The indifference to the Benghazi attacks reflects the erosion of patriotic fellow feeling over the last several decades, and of the conviction that our country embodies virtues, ideals, and beliefs that are good and just and better than the alternatives. These ideals, moreover, bind us one to the other, so that an attack on any one of us is an attack on all, for we share an identity based on those ideals. We have lost the sense that we are a national family, one created not by blood but by those goods like freedom, equality, and individual rights.

Instead, a corrosive mélange of “vague internationalism, a squalid materialism, and the promise of impossible Utopias,” as Churchill put it in 1933, the idea that patriotism and nationalism are evils to be exorcised in order to achieve the progressive utopia, have spread beyond the elite of intellectuals into the larger culture, including the curriculum of the schools. Now many of us no longer know what it means to be an American, which is the foundation for that love of country––which includes necessarily our affection for and loyalty to our fellow citizens––without which no country, but especially a great power, can long survive. Instead of believing we are American lions, we now are content to be internationalist cats.

Bruce Thornton


Copyright - Original materials copyright (c) by the authors.

Obama: Wounded … and Dangerous

by Caroline Glick


Originally published in the Jerusalem Post.

US Secretary of State John Kerry looks like a bit of an idiot these days. On Monday he announced that he will be returning to Israel and the Palestinian Authority and Jordan for the fifth time since he was sworn into office on February 1. That is an average of more than one visit a month.

And aside from frequent flier miles, the only thing he has to show for it is a big black eye from PLO chief and Palestinian Authority Chairman Mahmoud Abbas.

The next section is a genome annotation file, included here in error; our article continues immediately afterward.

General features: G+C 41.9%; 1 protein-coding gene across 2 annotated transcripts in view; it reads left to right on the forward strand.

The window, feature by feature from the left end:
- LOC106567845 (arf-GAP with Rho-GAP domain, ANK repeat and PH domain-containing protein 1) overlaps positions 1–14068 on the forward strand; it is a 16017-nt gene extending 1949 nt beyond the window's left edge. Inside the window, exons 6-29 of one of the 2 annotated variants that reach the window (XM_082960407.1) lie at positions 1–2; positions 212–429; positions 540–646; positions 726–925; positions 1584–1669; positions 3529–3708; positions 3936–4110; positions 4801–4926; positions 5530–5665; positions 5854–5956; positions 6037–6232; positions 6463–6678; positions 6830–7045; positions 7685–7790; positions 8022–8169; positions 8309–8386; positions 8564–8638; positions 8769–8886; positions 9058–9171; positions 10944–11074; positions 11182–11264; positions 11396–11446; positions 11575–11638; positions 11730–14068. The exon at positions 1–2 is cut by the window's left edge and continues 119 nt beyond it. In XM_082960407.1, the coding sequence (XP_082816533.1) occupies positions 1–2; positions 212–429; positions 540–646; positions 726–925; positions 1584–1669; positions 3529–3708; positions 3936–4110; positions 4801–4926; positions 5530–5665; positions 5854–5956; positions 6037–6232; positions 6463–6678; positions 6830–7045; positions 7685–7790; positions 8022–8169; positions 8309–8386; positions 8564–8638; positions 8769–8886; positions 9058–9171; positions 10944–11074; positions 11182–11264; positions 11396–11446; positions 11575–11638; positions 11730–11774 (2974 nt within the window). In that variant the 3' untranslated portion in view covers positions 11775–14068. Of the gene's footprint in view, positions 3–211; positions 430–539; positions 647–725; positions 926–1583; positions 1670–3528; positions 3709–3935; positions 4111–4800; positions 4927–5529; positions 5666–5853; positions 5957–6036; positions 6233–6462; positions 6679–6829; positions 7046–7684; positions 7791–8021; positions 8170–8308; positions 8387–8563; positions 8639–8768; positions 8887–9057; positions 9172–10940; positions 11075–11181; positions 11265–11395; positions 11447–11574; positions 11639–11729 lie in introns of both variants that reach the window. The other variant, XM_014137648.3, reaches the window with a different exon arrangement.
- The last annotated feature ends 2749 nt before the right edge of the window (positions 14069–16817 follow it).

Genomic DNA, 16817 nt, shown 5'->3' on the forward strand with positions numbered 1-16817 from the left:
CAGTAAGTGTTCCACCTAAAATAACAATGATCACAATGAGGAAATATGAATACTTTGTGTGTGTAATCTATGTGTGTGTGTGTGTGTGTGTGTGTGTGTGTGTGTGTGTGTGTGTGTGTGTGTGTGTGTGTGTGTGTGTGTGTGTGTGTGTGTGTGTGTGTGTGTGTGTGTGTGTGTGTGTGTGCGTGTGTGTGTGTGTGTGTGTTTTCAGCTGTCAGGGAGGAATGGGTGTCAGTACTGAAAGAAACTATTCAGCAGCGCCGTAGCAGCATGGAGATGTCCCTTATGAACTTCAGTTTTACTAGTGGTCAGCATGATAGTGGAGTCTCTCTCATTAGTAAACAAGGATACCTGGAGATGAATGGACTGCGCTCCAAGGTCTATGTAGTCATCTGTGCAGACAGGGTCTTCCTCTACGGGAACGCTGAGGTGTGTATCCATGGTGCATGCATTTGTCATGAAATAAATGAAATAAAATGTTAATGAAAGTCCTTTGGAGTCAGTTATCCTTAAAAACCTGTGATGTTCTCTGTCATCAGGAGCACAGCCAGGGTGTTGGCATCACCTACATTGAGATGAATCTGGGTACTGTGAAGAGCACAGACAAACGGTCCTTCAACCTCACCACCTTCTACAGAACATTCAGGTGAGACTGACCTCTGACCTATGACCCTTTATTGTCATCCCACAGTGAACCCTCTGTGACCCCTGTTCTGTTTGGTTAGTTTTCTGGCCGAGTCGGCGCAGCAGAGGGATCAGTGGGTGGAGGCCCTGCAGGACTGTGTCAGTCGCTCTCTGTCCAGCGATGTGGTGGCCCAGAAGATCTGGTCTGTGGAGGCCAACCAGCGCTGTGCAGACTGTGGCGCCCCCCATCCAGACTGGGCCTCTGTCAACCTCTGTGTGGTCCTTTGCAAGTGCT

When Kerry was here last month he unveiled a stunning plan to bring $4 billion in investment funds to the PA. If his plan actually pans out, its champions claim it will increase the PA’s GDP by a mind-numbing 50 percent in three years and drop Palestinian unemployment from 21 to 8 percent.

Standing before world and regional leaders on May 26, Kerry said plaintively, “This will help build the future. Is this a fantasy? I don’t think so.”

Abbas and his underlings wasted no time, however, in demonstrating that indeed, Kerry’s plan is fantasy. Abbas appointed Rami Hamdallah, a Fatah apparatchik with perfect English, to replace America’s favorite moderate Palestinian, Salam Fayyad, as PA prime minister.

As The Jerusalem Post’s Khaled Abu Toameh has pointedly explained, Hamdallah was appointed for two reasons. First, to facilitate Fatah’s absconding with hundreds of millions of dollars in donor aid to the PA and to Palestinian development projects precisely of the type that Kerry hopes to finance with his $4b. grant. The second reason Abbas appointed Hamdallah the English professor from Nablus was because his language skills will enable him to make American and European donors feel comfortable as his colleagues in Fatah pick their taxpayer- funded pockets.

Aside from mooning Kerry in the middle of his speech in Jordan, Abbas couldn’t have thought of a more graphic way to show his contempt for Kerry and the Obama administration.